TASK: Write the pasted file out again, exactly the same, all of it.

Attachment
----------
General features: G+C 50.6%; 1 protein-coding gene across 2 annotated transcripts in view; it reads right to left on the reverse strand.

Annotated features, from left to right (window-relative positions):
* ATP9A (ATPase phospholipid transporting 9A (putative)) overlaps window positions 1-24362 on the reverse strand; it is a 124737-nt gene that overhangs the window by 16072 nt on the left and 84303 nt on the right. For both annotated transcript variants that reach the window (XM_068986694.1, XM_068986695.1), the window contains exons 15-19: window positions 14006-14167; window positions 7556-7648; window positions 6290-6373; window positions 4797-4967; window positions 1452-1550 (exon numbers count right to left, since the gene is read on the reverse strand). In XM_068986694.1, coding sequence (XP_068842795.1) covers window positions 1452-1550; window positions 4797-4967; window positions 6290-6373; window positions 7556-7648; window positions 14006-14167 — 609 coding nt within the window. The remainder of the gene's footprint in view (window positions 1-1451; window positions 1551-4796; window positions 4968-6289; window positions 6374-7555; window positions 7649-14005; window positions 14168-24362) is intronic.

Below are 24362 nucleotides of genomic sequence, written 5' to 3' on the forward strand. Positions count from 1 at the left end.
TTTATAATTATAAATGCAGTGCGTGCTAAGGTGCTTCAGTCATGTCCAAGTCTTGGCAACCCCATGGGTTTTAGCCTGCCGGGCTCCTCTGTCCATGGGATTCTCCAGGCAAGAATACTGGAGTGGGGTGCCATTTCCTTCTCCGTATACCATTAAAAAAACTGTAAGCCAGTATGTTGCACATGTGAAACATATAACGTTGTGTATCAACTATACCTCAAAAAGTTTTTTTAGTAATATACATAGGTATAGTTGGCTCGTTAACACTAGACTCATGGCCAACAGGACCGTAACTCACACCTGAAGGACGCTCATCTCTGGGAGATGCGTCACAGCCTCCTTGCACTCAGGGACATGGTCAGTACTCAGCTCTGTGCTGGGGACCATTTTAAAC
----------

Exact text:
General features: G+C 50.6%; 1 protein-coding gene across 2 annotated transcripts in view; it reads right to left on the reverse strand.

Annotated features, from left to right (window-relative positions):
* ATP9A (ATPase phospholipid transporting 9A (putative)) overlaps window positions 1-24362 on the reverse strand; it is a 124737-nt gene that overhangs the window by 16072 nt on the left and 84303 nt on the right. For both annotated transcript variants that reach the window (XM_068986694.1, XM_068986695.1), the window contains exons 15-19: window positions 14006-14167; window positions 7556-7648; window positions 6290-6373; window positions 4797-4967; window positions 1452-1550 (exon numbers count right to left, since the gene is read on the reverse strand). In XM_068986694.1, coding sequence (XP_068842795.1) covers window positions 1452-1550; window positions 4797-4967; window positions 6290-6373; window positions 7556-7648; window positions 14006-14167 — 609 coding nt within the window. The remainder of the gene's footprint in view (window positions 1-1451; window positions 1551-4796; window positions 4968-6289; window positions 6374-7555; window positions 7649-14005; window positions 14168-24362) is intronic.

Below are 24362 nucleotides of genomic sequence, written 5' to 3' on the forward strand. Positions count from 1 at the left end.
TTTATAATTATAAATGCAGTGCGTGCTAAGGTGCTTCAGTCATGTCCAAGTCTTGGCAACCCCATGGGTTTTAGCCTGCCGGGCTCCTCTGTCCATGGGATTCTCCAGGCAAGAATACTGGAGTGGGGTGCCATTTCCTTCTCCGTATACCATTAAAAAAACTGTAAGCCAGTATGTTGCACATGTGAAACATATAACGTTGTGTATCAACTATACCTCAAAAAGTTTTTTTAGTAATATACATAGGTATAGTTGGCTCGTTAACACTAGACTCATGGCCAACAGGACCGTAACTCACACCTGAAGGACGCTCATCTCTGGGAGATGCGTCACAGCCTCCTTGCACTCAGGGACATGGTCAGTACTCAGCTCTGTGCTGGGGACCATTTTAAAC